Q2 2020: community/access/data

Sustainable Thoughts and In Sight by Photy

Community knowledge is a social technology.

Have you noticed any of our prompts coming up these last few weeks?
S2’s Resiliency Response Project uses participatory-data research and hyper-local engagement tactics to build regional resiliency and resources for those most impacted by crises like COVID-19 and climate change. The following opinion piece is a direct analysis of findings from the past quarter. Based on the conversation we had with our guest expert, Valeria Valdez, from our last S2 ON AIR and the input from our community, we noticed a common theme: social infrastructure is a powerful tool in building resilience and strategies to tomorrow’s challenges.
The consequences of COVID-19 are part of a larger environmental story. Weird and nasty disease outbreaks are ultimately accelerated by environmental degradation and climate change. To add on top of that, the US’s failure to respond, act and provide the infrastructure needed to combat the pandemic led our country to hold the record for most cases and deaths. Almost unsurprisingly, June 30th marks the highest single day of cases nationwide ever (and we are still reopening). Like climate change, despite our individual efforts, they fare sparsely with these very consequential actors at play. Cough, cough, our administration (that was not COVID-19, just a call out).
Although we cannot always predict the next crisis, it is due time that we set new priorities. History reveals both humanity’s failures and solutions; as we navigate this crisis, we are required to develop new and better strategies for the next.
Over the last few decades, modern technology and product innovation have been more reactionary than preventative to issues facing our world. We have been conditioned to solve existing “pain-points” with short-term technological fixes. We can no longer just respond to our own consequences as technology advances exponentially. To create long-term change, we ought to develop a new paradigm of technological thinking that embraces the biological and social systems as well. More than just human-centered design, we need design built for bettering humanity.
The failures of today actualize that ‘business-as-usual’ is an engine that works to our own demise. Our “throwaway” consumer culture has over-saturated our own creativity. Lost in short-term material fixes, we often dismiss the substance of interpersonal relationships and community.
The Resilience Response Project is showing us that community knowledge IS a social technology. Connectivity and cultural shifts expand our innovative thresholds. Instead of searching for the next big material fix, we should be looking towards the socially generated solutions active and growing each day. But is that enough to create systemic change?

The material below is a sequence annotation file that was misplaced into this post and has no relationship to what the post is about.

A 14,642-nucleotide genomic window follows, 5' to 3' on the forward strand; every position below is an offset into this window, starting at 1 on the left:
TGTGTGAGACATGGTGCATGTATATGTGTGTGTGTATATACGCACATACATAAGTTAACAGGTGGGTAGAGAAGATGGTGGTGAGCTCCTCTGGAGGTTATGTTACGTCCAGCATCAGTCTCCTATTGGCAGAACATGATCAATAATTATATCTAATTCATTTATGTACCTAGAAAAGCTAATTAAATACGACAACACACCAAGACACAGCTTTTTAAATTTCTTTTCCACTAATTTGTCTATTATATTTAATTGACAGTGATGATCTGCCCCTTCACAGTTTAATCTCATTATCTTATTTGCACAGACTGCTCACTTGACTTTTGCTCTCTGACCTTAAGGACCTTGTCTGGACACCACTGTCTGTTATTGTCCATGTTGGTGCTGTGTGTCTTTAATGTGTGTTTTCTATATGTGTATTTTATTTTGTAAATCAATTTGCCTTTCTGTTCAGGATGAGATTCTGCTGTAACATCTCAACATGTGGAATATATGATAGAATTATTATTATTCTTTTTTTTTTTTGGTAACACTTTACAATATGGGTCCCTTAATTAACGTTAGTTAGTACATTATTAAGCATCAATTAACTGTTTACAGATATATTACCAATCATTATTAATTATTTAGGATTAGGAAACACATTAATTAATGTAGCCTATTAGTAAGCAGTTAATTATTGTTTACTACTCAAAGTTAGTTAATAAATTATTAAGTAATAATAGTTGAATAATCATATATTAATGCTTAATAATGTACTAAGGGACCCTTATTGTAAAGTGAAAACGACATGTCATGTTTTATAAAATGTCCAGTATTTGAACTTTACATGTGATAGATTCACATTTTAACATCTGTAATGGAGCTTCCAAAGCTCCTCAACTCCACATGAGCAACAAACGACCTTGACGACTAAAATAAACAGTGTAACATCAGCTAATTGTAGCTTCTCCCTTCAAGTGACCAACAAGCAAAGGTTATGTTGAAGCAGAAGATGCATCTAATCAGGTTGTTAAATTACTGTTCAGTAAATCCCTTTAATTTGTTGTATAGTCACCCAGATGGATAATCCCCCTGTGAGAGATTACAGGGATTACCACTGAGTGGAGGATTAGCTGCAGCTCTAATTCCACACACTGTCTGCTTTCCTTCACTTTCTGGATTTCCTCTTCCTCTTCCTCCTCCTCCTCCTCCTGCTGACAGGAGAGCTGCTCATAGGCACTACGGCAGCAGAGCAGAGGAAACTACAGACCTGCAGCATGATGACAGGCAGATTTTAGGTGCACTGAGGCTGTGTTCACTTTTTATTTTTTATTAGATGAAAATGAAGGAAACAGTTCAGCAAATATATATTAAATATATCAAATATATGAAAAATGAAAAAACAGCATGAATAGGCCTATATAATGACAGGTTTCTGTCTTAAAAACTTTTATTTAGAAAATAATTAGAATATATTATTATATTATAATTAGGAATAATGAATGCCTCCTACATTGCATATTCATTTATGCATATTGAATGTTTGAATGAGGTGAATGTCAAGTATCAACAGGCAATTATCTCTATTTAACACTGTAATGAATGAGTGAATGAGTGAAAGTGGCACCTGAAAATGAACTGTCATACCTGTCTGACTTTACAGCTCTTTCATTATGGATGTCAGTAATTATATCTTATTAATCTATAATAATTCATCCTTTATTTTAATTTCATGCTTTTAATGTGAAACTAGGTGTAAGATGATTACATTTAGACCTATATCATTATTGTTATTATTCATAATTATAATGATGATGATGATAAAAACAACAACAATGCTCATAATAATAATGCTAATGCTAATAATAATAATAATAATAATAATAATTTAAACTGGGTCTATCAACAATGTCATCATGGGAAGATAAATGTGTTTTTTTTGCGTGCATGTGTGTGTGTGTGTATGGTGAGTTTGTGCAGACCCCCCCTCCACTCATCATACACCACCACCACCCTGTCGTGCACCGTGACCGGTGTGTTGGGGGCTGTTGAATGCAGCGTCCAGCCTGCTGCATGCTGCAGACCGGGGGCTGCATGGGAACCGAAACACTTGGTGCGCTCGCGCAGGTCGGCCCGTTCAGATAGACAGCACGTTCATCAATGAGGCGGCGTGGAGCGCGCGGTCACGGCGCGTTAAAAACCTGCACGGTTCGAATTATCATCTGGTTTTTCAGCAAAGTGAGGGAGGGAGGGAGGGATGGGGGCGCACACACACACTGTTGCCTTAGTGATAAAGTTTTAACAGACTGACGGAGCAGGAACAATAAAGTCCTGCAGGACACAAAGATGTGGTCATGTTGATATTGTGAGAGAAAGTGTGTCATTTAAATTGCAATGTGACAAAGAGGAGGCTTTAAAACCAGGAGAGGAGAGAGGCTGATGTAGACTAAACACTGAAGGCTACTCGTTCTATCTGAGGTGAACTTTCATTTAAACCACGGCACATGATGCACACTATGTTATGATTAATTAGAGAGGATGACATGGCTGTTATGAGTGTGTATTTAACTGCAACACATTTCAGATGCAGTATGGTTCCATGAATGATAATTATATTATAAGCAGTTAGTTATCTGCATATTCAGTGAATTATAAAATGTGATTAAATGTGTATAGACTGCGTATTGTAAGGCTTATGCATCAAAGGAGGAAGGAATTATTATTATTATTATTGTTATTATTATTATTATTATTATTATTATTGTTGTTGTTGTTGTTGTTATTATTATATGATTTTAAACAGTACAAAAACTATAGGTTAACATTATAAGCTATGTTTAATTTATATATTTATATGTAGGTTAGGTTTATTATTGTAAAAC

Well, that is just it: no solution is enough on its own. But without equitable practices and the prioritization of people, no technology will be viable long-term. Ultimately, access to research and data is the clearest pathway to understanding and developing solutions to systemic issues. Data is the modern storyteller: tracking variables over a period gives us the ability to identify trends and correlating factors. The Resilience Response Project allows us to critically examine priorities at an individual level as well as expand our scope for action at a regional level.
If we seek climate solutions, if we rally for sustainable infrastructure, we must create sustainable relationships between businesses, technologies, policy, and people. Recognizing and understanding the basis of our humanity is the groundwork for any structural change.


Data is a powerful tool to broaden our understanding of systemic issues. Storytelling, on the other hand, restores the humanity back into the numbers.

For this “In Sight” reflection of our second quarter of 2020, “Data / Access / Community”, I wanted to bring those two ideas together. I took the three most pressing issues on everyone’s mind: the human rights movement, the pandemic, and climate change. By illuminating imagery on all three issues, I want viewers to see each piece simultaneously. I challenge viewers to explore the narrative behind the numbers and in turn, consider how these issues are intricately tied to one another. If one set of data is startling to you, the other two should be as well. –


The community/access/data triptych are available as poster and postcard prints in the Community Market. Proceeds benefit S2 community programs.

Tyler Ung, a young Asian man standing in front of mountains. He is smiling widely, with his hands on his cap.


My interdisciplinary work in the arts, education and environmental studies has heightened my capacities as an effective environmental communicator. My goal is to utilize my specializations to build a more sustainable society by bridging the gaps in environmental discourse through creativity and research.